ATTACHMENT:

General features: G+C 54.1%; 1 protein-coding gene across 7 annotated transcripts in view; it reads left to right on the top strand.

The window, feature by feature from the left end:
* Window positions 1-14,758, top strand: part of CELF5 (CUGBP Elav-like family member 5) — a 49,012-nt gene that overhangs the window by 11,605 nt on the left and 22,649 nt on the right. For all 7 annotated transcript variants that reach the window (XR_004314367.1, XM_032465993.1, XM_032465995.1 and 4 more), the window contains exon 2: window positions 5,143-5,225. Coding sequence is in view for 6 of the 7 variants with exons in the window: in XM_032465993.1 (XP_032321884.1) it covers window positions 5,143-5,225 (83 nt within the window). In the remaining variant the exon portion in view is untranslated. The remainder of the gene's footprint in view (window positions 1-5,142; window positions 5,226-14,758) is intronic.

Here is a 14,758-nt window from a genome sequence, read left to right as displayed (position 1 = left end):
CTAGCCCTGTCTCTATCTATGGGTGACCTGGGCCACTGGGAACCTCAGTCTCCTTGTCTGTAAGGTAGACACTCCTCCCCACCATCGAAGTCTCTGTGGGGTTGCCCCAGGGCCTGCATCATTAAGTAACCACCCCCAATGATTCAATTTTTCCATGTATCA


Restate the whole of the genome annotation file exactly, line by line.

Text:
General features: G+C 54.1%; 1 protein-coding gene across 7 annotated transcripts in view; it reads left to right on the top strand.

The window, feature by feature from the left end:
* Window positions 1-14,758, top strand: part of CELF5 (CUGBP Elav-like family member 5) — a 49,012-nt gene that overhangs the window by 11,605 nt on the left and 22,649 nt on the right. For all 7 annotated transcript variants that reach the window (XR_004314367.1, XM_032465993.1, XM_032465995.1 and 4 more), the window contains exon 2: window positions 5,143-5,225. Coding sequence is in view for 6 of the 7 variants with exons in the window: in XM_032465993.1 (XP_032321884.1) it covers window positions 5,143-5,225 (83 nt within the window). In the remaining variant the exon portion in view is untranslated. The remainder of the gene's footprint in view (window positions 1-5,142; window positions 5,226-14,758) is intronic.

Here is a 14,758-nt window from a genome sequence, read left to right as displayed (position 1 = left end):
CTAGCCCTGTCTCTATCTATGGGTGACCTGGGCCACTGGGAACCTCAGTCTCCTTGTCTGTAAGGTAGACACTCCTCCCCACCATCGAAGTCTCTGTGGGGTTGCCCCAGGGCCTGCATCATTAAGTAACCACCCCCAATGATTCAATTTTTCCATGTATCA